Editor’s Note: In an effort to center New Economic Thinking in the discussion of the COVID-19 crisis, we’ve curated a list of Evonomics articles relevant to this moment—including this one. Check out the full list here.
2016 November 28
By Brad Voracek
It’s disappointing to see debates between proponents of the Basic Income Guarantee (BIG) and the Job Guarantee (JG). These discussions detract from the fact that both of these ideal policies are distant from the policies we currently have in place. Supporters of either of these policies should be working together to get either one implemented, and we can debate adding the other later. Today, we need to move beyond our current disjointed welfare system to one that will help Americans, and either policy (or both!) seems like a step in the right direction.
If we look at the current system, the three largest welfare programs we have are Medicaid, the Earned Income Tax Credit (EITC), and the Supplemental Nutrition Assistance Program (SNAP). Before the Affordable Care Act (ACA), Medicaid was limited to certain low-income individuals, but the ACA expanded this program so that all adults with incomes below 138% of the federal poverty line are eligible. For FY 2015 Medicaid cost $532 billion to cover 73 million individuals. EITC provides additional income to low wage workers, and in 2014 paid out $67 billion to 27.5 million tax filers. Finally, SNAP guarantees an income to buy certain necessary items, and paid out $69 billion to 22 million households in 2015.
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Then beyond those three largest programs, we have a smattering of additional programs that help the poor in this country. There’s a housing assistance program, Supplemental Security Income (SSI) for the elderly, Pell Grants for college tuition, the Temporary Assistance for Needy Families(TANF) program, the Child Nutrition Program, the Head Start preschool program, various Job Training programs (like AmeriCorps and Job Corps) under the Workforce Investment Act, Unemployment Insurance, the Child Tax Credit, Supplemental Nutrition for Women, Infants, and Children(WIC), and then theres others I’m sure I missed (oh yeah, the Obama phone!) along with various state and local programs. The amount of overlap, overhead, and bureaucracy involved with running all of these programs surely diminishes their effectiveness.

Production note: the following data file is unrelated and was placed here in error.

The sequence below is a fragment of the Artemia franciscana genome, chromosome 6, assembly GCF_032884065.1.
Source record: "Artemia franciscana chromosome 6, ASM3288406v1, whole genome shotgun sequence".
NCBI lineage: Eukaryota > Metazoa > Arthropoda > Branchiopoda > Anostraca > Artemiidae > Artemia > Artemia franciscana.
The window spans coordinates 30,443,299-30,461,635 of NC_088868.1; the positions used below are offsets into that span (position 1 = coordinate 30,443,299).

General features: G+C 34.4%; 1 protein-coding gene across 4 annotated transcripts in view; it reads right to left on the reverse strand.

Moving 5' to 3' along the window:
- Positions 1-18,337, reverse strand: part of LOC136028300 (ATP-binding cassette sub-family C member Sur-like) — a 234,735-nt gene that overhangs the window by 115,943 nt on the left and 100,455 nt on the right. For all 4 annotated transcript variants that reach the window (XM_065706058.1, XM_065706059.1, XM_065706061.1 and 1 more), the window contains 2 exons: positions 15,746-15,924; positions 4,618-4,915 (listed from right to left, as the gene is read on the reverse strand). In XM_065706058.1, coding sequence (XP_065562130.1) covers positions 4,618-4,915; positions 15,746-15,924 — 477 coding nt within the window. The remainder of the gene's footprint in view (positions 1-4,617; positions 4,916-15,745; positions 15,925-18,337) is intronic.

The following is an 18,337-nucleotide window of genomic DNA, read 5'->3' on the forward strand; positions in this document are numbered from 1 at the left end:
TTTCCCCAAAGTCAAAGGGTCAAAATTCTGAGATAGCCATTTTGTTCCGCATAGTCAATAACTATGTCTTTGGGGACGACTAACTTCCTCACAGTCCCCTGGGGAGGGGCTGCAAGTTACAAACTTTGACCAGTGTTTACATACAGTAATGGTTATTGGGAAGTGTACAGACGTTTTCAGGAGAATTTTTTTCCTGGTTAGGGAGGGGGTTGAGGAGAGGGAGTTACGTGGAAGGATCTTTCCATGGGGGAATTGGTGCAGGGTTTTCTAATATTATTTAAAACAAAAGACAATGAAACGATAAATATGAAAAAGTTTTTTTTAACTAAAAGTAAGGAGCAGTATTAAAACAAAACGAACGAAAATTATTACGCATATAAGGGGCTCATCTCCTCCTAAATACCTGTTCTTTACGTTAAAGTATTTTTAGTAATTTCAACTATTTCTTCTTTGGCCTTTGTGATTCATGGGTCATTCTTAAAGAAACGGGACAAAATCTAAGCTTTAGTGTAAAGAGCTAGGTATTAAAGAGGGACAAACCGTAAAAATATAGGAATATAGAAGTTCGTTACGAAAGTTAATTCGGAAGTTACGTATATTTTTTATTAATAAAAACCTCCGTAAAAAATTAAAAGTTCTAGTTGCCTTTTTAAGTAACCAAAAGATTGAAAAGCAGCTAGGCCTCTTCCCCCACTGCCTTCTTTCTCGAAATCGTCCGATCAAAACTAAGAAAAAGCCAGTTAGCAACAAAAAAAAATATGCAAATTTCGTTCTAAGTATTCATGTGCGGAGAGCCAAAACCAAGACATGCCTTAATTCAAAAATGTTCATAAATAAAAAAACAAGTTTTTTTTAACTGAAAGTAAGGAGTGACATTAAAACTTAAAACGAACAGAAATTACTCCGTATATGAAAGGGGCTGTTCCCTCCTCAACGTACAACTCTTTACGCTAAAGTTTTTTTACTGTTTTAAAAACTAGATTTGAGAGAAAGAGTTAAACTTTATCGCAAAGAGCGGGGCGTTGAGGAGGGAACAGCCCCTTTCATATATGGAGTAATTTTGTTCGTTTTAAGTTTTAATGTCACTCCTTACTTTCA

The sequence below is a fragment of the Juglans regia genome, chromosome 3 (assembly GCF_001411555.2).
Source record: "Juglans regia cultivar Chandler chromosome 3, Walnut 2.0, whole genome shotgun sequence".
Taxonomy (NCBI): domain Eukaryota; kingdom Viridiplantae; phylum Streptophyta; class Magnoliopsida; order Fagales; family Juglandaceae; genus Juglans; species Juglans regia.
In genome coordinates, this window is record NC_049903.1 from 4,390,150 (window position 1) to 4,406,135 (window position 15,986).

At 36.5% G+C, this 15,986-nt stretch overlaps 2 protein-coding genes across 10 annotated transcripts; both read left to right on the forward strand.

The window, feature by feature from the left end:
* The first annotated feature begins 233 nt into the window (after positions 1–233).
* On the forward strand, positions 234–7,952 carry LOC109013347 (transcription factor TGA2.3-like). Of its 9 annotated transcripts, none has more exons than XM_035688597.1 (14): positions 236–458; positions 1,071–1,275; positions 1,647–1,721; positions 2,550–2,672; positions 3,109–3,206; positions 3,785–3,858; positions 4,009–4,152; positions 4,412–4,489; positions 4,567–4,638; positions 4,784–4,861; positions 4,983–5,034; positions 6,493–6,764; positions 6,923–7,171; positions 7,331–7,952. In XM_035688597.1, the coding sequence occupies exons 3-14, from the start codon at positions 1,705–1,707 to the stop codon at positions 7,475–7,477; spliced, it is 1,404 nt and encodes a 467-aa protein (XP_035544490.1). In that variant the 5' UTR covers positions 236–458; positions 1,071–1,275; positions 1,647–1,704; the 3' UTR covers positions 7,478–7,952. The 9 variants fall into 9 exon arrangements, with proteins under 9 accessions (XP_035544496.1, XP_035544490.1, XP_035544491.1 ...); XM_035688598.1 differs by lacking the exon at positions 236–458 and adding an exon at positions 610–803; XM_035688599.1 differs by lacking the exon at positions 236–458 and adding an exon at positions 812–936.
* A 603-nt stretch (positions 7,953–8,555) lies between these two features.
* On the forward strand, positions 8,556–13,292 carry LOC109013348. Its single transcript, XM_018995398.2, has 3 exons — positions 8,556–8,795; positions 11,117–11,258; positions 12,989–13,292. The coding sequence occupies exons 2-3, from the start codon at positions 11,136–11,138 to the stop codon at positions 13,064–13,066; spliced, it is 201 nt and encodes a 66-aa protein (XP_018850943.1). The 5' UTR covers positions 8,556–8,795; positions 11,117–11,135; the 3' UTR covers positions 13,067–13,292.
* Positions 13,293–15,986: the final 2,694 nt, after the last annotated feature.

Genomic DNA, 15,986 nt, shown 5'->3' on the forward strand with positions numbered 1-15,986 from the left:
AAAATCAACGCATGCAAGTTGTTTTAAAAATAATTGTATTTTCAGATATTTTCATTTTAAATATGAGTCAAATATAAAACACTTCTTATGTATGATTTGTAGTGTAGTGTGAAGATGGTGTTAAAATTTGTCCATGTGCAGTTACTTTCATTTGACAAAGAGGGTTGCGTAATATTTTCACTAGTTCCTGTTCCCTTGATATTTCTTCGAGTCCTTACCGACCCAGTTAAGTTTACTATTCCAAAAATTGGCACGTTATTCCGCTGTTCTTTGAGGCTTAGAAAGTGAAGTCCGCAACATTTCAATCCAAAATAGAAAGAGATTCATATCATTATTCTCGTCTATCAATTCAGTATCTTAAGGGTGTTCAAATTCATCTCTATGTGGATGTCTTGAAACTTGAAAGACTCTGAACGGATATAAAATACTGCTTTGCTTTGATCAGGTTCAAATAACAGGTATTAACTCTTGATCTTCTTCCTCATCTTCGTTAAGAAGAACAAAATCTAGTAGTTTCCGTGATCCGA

All of these programs provide support by doling out income or necessities, with or without a requirement that the recipient be working. BIG and JG would both be ways to consolidate all of these programs, and then the debate becomes how much does someone have to work in order to receive assistance. A lot of people who advocate for BIG think that our current system has a lot of pointless jobs, and BIG would be away to allow those people to pursue something more creative. Considering that most entrepreneurs have one thing in common — access to capital — that may not be too far off. Then there are JG proponents who probably agree with that point, but think we can use the policy to help organize jobs that need to be done (liking cleaning up our environment, or building our infrastructure). Most people who support BIG worry that a JG would create “make-work”, quoting Keynes famous “bury bank notes and dig them back up” line. To them, just giving people the bank notes makes more sense. On the other hand, JG proponents worry about losing the social utility of work. People want to contribute to society, and they see work that needs to be done. Both policies seem hard to pass in today’s political climate.